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Front Neuroendocrinol. 2009 Aug;30(3):343-57. doi: 10.1016/j.yfrne.2009.03.007. Epub 2009 Apr 8.

Effects of steroid hormones on neurogenesis in the hippocampus of the adult female rodent during the estrous cycle, pregnancy, lactation and aging.

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1
Department of Psychology, The University of British Columbia, 2136 West Mall, Vancouver, BC, Canada V6T1Z4.

Abstract

Adult neurogenesis exists in most mammalian species, including humans, in two main areas: the subventricular zone (new cells migrate to the olfactory bulbs) and the dentate gyrus of the hippocampus. Many factors affect neurogenesis in the hippocampus and the subventricular zone, however the focus of this review will be on factors that affect hippocampal neurogenesis, particularly in females. Sex differences are often seen in levels of hippocampal neurogenesis, and these effects are due in part to differences in circulating levels of steroid hormones such as estradiol, progesterone, and corticosterone during the estrous cycle, in response to stress, with reproduction (including pregnancy and lactation), and aging. Depletion and administration of these same steroid hormones also has marked effects on hippocampal neurogenesis in the adult female, and these effects are dependent upon reproductive status and age. The present review will focus on current research investigating how hippocampal neurogenesis is altered in the adult female rodent across the lifespan.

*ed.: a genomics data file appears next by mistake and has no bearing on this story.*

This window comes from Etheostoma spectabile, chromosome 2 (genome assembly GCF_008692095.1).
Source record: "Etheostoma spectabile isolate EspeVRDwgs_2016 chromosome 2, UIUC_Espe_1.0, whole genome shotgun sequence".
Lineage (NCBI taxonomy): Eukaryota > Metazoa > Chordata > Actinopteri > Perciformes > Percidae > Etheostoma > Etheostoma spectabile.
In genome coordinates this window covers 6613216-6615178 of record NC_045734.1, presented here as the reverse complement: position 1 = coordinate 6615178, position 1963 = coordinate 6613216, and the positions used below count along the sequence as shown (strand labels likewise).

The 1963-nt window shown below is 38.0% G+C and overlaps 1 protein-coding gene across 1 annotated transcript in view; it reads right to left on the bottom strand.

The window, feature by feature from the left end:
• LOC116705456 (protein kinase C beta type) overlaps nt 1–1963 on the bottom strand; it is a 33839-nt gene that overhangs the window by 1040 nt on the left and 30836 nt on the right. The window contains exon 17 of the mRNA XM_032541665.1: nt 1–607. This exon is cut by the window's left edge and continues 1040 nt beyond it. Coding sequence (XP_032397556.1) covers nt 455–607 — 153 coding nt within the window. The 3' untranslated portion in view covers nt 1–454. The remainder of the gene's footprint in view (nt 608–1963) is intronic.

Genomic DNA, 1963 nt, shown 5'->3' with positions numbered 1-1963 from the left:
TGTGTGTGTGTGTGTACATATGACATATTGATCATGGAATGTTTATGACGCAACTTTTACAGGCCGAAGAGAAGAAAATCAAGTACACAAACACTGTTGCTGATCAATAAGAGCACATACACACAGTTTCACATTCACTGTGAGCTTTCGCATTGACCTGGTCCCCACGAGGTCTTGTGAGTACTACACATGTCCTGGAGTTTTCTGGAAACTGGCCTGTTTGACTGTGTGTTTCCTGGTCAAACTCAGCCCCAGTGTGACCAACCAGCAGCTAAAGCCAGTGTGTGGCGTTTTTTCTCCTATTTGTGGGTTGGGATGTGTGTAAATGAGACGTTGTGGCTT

PMID:
19361542
DOI:
10.1016/j.yfrne.2009.03.007
[Indexed for MEDLINE]

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